Most pesto recipes involve pine nuts which are pretty pricey and don’t offer a huge flavour for their price. And that’s why I’ve swapped them out for nutty sunflower seeds in my simple Sunflower Seed Pesto recipe. If you’re not a fan of sunflower seed flavour, this may not be for you.
Sunflower seeds are around 4x cheaper at my local supermarket than pine nuts. That’s a big saving! The sort of saving I love. And I actually think my sunflower seeds pesto is tastier than a normal, classic pesto.
How to Make Sunflower Seed Pesto
A detailed recipe with full quantities can be found in the recipe card at the bottom of this page.
Step 1: Toasting any seeds or nuts in a dry pan for a few minutes over medium heat will release their oils and intensify the flavour. So toast the sunflower seeds in a pan for 3 minutes or so.
Step 2: Pop the sunflower seeds into a food processor along with the basil leaves and garlic, then blitz until everything is roughly chopped. You’re going to process it a lot more but you want to form a rough paste.
Step 3: With the processor running, slowly pour the olive oil into the blender until it becomes a pesto with some texture. You’re not making a smooth, pourable sauce!
Step 4: Once you have a pesto consistency, add the cheese and then pulse a little more until the cheese is mixed in. You can give it a taste and then adjust accordingly.
Any Nuts or Seeds Will Work
It might sound fancy but most nuts or seeds will work in place of pine nuts in a pesto. I’ve used sunflower seeds here but you could use walnuts, pistachios, pumpkin seeds or hazlenuts.
Now you’ve got a jar of sunflower seed pesto, how do you use it? Are the uses the same as a classic pesto sauce?
- Pasta Sauce: This is the most obviously use. Simply toss your cooked pasta with the pesto and serve with a sprinkle of cheese. If you want to bulk it out then I love to add steamed broccoli and peas to the pasta.
- Spread for Sandwiches or Wraps: It adds a lot of flavour and can be used in place of mayo or mustard. I love using it in a grilled cheese toastie.
- Dressing for Salads: Thin the pesto with a bit of vinegar and extra oil and use it to dress salads. It essentially becomes a basil vinaigrette.
- Topping for Grilled or Roasted Meats: It adds a fresh, herby flavour to chicken, pork, or steak. Once grilled, immediately drizzle over the pesto.
- Stuffing for Chicken Breasts: Butterfly a chicken breast, then spread over your sunflower seed pesto. Add a slice of mozzarella, and then roll the breast back up. Before baking, you can wrap it in prosciutto and hold it together with toothpicks.
If you want to mix it up then you can try some of these tweaks that I like:
- Change the Seeds: Almonds, walnuts, pistachios, or pumpkin seeds each add their own unique flavour and texture. Experiment with different combinations to see what you like best.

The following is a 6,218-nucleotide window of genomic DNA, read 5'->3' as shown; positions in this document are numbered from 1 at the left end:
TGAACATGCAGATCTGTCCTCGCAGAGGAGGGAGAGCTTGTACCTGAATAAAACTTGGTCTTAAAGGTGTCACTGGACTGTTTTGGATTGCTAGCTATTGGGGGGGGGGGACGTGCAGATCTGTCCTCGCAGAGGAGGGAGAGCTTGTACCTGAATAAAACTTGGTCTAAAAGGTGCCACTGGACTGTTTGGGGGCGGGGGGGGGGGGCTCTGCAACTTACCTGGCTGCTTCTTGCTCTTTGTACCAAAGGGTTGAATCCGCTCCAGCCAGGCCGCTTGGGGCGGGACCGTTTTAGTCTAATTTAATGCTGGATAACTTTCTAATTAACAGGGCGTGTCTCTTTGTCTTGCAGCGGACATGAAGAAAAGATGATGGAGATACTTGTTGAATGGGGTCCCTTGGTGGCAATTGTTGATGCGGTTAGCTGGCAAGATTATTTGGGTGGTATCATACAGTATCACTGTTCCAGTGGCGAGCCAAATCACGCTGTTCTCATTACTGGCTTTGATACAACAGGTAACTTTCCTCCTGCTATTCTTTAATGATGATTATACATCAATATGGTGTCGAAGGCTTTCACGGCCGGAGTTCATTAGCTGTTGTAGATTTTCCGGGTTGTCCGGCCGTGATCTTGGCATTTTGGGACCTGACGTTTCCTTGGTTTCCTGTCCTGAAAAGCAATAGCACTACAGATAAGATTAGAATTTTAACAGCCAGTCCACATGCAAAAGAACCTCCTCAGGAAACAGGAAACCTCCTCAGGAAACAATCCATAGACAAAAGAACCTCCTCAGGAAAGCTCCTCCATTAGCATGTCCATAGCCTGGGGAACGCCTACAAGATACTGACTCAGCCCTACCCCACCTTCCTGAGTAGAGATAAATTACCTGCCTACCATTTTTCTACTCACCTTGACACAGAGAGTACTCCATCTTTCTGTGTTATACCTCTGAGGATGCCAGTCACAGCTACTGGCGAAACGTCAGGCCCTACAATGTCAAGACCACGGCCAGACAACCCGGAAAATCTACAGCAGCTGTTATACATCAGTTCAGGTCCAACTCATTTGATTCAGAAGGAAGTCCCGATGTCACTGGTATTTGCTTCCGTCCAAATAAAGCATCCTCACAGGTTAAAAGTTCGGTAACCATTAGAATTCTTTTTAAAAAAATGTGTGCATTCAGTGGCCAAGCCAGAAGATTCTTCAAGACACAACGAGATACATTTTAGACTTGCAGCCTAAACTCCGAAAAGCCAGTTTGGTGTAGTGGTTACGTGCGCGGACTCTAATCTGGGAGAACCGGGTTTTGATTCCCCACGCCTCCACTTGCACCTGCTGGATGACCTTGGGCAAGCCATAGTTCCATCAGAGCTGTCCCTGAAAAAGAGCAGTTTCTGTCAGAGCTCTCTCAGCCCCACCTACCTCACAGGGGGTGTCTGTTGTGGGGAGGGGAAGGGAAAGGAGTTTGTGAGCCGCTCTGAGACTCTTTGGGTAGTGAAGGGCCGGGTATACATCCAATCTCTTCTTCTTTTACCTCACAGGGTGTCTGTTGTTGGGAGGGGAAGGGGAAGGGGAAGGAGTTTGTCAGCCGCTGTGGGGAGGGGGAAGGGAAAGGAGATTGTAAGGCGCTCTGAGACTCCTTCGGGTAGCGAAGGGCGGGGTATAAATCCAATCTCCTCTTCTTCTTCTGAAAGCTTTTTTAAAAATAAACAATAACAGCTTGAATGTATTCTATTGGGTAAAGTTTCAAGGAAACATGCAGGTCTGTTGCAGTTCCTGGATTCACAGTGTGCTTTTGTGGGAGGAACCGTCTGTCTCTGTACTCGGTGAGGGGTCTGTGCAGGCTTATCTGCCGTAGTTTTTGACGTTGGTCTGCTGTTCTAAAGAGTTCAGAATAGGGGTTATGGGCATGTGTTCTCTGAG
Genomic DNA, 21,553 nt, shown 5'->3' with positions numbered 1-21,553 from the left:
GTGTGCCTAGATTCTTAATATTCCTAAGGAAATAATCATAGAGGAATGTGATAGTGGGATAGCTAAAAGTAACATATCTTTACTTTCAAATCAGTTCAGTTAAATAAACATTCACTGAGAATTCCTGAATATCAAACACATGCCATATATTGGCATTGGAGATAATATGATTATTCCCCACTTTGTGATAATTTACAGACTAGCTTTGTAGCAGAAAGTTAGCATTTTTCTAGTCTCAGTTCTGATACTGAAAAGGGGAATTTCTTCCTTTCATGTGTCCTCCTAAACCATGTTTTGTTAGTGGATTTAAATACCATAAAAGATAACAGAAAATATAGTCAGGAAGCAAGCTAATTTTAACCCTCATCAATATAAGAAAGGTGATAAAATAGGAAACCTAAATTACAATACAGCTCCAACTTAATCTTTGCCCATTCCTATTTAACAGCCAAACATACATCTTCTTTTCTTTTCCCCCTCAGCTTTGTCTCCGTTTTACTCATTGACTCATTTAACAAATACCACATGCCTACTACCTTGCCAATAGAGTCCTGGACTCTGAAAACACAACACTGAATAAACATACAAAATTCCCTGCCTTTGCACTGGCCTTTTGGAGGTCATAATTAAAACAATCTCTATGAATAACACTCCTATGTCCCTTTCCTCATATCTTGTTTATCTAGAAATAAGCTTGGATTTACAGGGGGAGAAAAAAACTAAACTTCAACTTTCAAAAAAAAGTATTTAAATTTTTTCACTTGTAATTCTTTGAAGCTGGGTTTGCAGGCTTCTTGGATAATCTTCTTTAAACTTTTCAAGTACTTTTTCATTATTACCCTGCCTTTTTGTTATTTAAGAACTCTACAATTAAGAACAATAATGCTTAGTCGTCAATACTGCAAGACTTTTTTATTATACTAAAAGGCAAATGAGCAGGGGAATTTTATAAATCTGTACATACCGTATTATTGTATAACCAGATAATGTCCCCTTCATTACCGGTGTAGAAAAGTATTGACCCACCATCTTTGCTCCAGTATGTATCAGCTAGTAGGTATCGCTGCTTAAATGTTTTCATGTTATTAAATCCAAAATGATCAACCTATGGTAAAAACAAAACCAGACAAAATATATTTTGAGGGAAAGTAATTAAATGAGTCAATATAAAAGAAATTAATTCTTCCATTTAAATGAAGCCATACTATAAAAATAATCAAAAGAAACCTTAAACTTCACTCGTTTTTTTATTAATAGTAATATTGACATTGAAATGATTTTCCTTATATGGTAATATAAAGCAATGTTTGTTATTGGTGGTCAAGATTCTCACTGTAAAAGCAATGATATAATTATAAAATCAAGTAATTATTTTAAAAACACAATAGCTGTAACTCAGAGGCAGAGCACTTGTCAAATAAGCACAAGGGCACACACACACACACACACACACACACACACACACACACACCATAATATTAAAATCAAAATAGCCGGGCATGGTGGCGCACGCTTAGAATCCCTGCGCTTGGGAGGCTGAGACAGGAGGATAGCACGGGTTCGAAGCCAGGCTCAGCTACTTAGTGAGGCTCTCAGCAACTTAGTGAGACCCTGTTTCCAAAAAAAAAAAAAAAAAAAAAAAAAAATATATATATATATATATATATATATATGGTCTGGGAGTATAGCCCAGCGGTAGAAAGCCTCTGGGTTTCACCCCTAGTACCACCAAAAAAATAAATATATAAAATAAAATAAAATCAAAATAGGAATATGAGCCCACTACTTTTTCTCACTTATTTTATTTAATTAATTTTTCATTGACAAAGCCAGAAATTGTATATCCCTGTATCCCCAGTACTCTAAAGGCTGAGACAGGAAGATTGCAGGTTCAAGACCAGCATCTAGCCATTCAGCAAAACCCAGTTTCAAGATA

- Add Citrus: Citrus zest can brighten up the pesto and add a layer of freshness. Try lemon for a classic flavour, or orange for something different.
- Add Greens: Spinach, kale, or rocket can complement or replace the basil.
- Add Cheese Varieties: Different cheeses offer different flavours and textures. Pecorino Romano is saltier, Asiago is sweeter, and using a vegan cheese substitute can make this pesto fit into a vegan diet.
- Spice It Up: A pinch of red pepper flakes can give the pesto a slight kick, enhancing the overall flavour and adding a touch of heat.
- Roasted Garlic: Roasted garlic is sweeter and more mellow than raw garlic. Wrap a whole bulb in foil, then roast for around 45 minutes. You can then pop a few cloves into the processor and reserve the rest in the fridge.
- Use Different Oils: Avocado oil or walnut oil can give your pesto a different flavour profile. Try not to pick anything too overpowering though as it will ruin the flavour of the basil.
- Add Anchovies or Capers: These can contribute an umami, briny flavour to your pesto. They are both quite salty, so adjust your salt level accordingly.
Before you know it, you’ll have your own crazy, unique pesto combinations to show off to people you have around for dinner. Pumpkin seed and rocket pesto? Pistachio and lemon pesto? Spicy roasted garlic pesto? Kale and sunflower seed pesto?
This recipe will make quite a large jar of pesto which you won’t use in one sitting. Here are the best ways to store it:
Refrigerate: Put your sunflower seed pesto into an airtight container or a jar with a tight-fitting lid. Pour a thin layer of olive oil on top of the pesto before sealing it.
This oil layer helps preserve the pesto’s bright color and freshness. Properly stored, it will last for up to one week in the refrigerator.
Freeze: To freeze your pesto, place it in an ice cube tray and freeze until solid. Once the pesto cubes are frozen, transfer them to a sealable freezer bag or container.
This method lets you defrost just the right amount of pesto when needed. Frozen sunflower seed pesto can last for up to 3 months.
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